“Bite-Size Bits of Local, National, and Global History”
“Bite-Size Bits of Local, National, and Global History”
Great Falls in Cascade County, Montana — The American West (Mountains)

Of Special Concern

Lewis and Clark Nature Trail

Of Special Concern Marker image. Click for full size.
Photographed By Barry Swackhamer, August 19, 2019
1. Of Special Concern Marker
Captions: (on the right, top to bottom)
Westslope Cutthroat Trout (Oncorhymchus clarkia lewisii)
Westslope cutthroat trout are quick to stick, and easier to catch than rainbow and brown trout. Anglers are required to release any fish they catch to ensure the species' survival.
Rainbow Trout (Oncorhynchus mukiss)
Introduced rainbow trout hybrid with the westslope cutthroat trout, making it difficult to conserve the natives.
Brook Trout (Salvelinus fontinalis)
Introduced brook trout out-compete young westslope cutthroat trout for food, and have caused local extinctions of the native species.
Inscription.  Meriwether Lewis recorded the first scientific observations of the westslope cutthroat trout while he ate one for dinner. Once abundant, the fish has been listed as a species of special concern since 1979.
"These trout...precisely resemble our mountain or speckled trout, but the specks on these are of a deep black." - Meriwether Lewis, June 13, 1805

Range of the Westslope Cutthroat Trout
Genetically-our westslope trout are found in less than 5% of their historic range in the Missouri River drainage. Most of these remnant populations are small, isolated, and in danger of extinction.

Troublesome Traveling Companions
Humans carry plants and animals with them wherever they settle. From cats in Australia to kudzu in Alabama or pigs in Hawaii, introduced plants and animals have radically changed local colonies and, in some cases, driven native species to extinction.
Brook, brown, and rainbow trout were introduced to Montana waters in the 1880s. Over fishing of native trout by hungry settlers had reduced their numbers to a point where some action was thought necessary.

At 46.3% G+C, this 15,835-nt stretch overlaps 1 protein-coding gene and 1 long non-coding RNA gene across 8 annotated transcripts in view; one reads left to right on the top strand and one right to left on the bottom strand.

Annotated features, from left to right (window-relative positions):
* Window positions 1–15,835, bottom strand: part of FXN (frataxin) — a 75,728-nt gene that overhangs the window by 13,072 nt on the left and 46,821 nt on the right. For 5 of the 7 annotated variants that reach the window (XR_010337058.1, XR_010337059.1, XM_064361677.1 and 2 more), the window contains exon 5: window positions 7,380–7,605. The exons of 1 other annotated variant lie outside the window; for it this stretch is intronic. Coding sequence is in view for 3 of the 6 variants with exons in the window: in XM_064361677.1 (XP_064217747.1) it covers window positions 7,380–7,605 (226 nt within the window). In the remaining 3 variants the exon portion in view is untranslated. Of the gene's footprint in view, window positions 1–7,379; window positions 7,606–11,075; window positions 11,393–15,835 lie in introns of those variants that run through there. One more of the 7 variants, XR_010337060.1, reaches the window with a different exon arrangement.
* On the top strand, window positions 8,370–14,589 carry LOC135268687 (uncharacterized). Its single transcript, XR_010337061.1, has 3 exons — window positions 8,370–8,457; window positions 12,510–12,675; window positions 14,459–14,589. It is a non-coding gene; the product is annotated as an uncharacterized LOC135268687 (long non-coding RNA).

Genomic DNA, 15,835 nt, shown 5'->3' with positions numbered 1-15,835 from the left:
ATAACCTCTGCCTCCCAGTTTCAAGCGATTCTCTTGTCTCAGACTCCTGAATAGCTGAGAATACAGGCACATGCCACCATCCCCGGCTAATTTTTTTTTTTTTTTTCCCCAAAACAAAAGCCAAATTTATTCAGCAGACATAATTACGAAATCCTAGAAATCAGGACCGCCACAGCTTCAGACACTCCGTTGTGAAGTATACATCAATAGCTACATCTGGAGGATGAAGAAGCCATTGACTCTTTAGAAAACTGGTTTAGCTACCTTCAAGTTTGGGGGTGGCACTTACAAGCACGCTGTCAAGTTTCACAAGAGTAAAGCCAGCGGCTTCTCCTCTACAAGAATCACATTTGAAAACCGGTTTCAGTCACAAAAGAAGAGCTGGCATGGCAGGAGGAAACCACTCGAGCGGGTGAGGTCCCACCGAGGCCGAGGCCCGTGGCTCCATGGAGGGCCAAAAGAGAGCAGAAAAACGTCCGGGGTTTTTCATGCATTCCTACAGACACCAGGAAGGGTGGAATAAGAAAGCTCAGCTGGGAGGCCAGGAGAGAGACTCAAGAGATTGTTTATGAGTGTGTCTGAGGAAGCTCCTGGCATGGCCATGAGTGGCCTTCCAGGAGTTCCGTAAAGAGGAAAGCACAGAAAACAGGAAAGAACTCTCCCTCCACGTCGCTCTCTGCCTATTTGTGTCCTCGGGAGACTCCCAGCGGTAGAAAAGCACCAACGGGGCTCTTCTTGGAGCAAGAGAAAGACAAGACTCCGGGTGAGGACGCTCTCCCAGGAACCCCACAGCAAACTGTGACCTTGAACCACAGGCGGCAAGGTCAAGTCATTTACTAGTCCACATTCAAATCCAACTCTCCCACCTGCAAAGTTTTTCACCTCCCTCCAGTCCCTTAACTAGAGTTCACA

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to restore the native species include stocking currently-fishless headwaters areas and building barriers to protect existing populations.

Erected by Lewis & Clark Interpretive Center.
Topics and series. This historical marker is listed in these topic lists: AnimalsExploration. In addition, it is included in the Lewis & Clark Expedition series list. A significant historical date for this entry is June 13, 1805.
Location. 47° 31.931′ N, 111° 13.973′ W. Marker is in Great Falls, Montana, in Cascade County. Marker can be reached from Giant Springs Road near River Drive North, on the left when traveling east. Touch for map. Marker is at or near this postal address: 4201 Giant Springs Road, Great Falls MT 59405, United States of America. Touch for directions.
Other nearby markers. At least 8 other markers are within walking distance of this marker. One of Many Firsts (within shouting distance of this marker); The Army's Navy (approx. 0.2 miles away); Giant Fountain (approx. 0.2 miles away); A "great" Set of Falls (approx. 0.2 miles away); Pure Springs Along the Missouri River (approx. 0.2 miles away); These Springs Have Witnessed... (approx. 0.2 miles away); Where Does the Water Come From? (approx. 0.2 miles away); Seaman: Companion to the Corps (approx. ¼ mile away). Touch for a list and map of all markers in Great Falls.
More about this marker. This marker is located on the River's Edge Trail below the Lewis and Clark Interpretive Center.
Of Special Concern Marker image. Click for full size.
Photographed By Barry Swackhamer, August 19, 2019
2. Of Special Concern Marker
Credits. This page was last revised on December 29, 2019. It was originally submitted on December 29, 2019, by Barry Swackhamer of Brentwood, California. This page has been viewed 135 times since then and 19 times this year. Photos:   1, 2. submitted on December 29, 2019, by Barry Swackhamer of Brentwood, California.

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Sep. 21, 2023